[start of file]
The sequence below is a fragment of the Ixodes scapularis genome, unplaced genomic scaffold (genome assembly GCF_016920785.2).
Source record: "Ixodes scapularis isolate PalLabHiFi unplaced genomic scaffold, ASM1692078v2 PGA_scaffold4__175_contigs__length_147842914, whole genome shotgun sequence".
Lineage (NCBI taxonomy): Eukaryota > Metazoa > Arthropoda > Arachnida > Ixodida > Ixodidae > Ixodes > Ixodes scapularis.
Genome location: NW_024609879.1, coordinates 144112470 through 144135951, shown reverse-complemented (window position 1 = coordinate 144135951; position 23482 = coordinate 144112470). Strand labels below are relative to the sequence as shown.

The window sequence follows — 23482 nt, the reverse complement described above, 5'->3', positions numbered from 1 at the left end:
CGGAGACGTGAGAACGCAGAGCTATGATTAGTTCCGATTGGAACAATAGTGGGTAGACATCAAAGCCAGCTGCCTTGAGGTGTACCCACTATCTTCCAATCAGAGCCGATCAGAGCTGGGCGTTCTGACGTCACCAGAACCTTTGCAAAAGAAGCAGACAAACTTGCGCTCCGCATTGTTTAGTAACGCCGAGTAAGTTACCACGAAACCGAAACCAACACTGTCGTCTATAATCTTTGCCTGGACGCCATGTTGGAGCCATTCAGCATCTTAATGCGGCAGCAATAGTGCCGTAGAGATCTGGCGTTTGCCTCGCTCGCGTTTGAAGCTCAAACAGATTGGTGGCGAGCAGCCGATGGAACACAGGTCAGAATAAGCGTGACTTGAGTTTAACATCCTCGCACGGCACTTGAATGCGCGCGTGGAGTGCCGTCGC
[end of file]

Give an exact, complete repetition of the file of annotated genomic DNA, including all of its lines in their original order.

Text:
The sequence below is a fragment of the Ixodes scapularis genome, unplaced genomic scaffold (genome assembly GCF_016920785.2).
Source record: "Ixodes scapularis isolate PalLabHiFi unplaced genomic scaffold, ASM1692078v2 PGA_scaffold4__175_contigs__length_147842914, whole genome shotgun sequence".
Lineage (NCBI taxonomy): Eukaryota > Metazoa > Arthropoda > Arachnida > Ixodida > Ixodidae > Ixodes > Ixodes scapularis.
Genome location: NW_024609879.1, coordinates 144112470 through 144135951, shown reverse-complemented (window position 1 = coordinate 144135951; position 23482 = coordinate 144112470). Strand labels below are relative to the sequence as shown.

The window sequence follows — 23482 nt, the reverse complement described above, 5'->3', positions numbered from 1 at the left end:
CGGAGACGTGAGAACGCAGAGCTATGATTAGTTCCGATTGGAACAATAGTGGGTAGACATCAAAGCCAGCTGCCTTGAGGTGTACCCACTATCTTCCAATCAGAGCCGATCAGAGCTGGGCGTTCTGACGTCACCAGAACCTTTGCAAAAGAAGCAGACAAACTTGCGCTCCGCATTGTTTAGTAACGCCGAGTAAGTTACCACGAAACCGAAACCAACACTGTCGTCTATAATCTTTGCCTGGACGCCATGTTGGAGCCATTCAGCATCTTAATGCGGCAGCAATAGTGCCGTAGAGATCTGGCGTTTGCCTCGCTCGCGTTTGAAGCTCAAACAGATTGGTGGCGAGCAGCCGATGGAACACAGGTCAGAATAAGCGTGACTTGAGTTTAACATCCTCGCACGGCACTTGAATGCGCGCGTGGAGTGCCGTCGC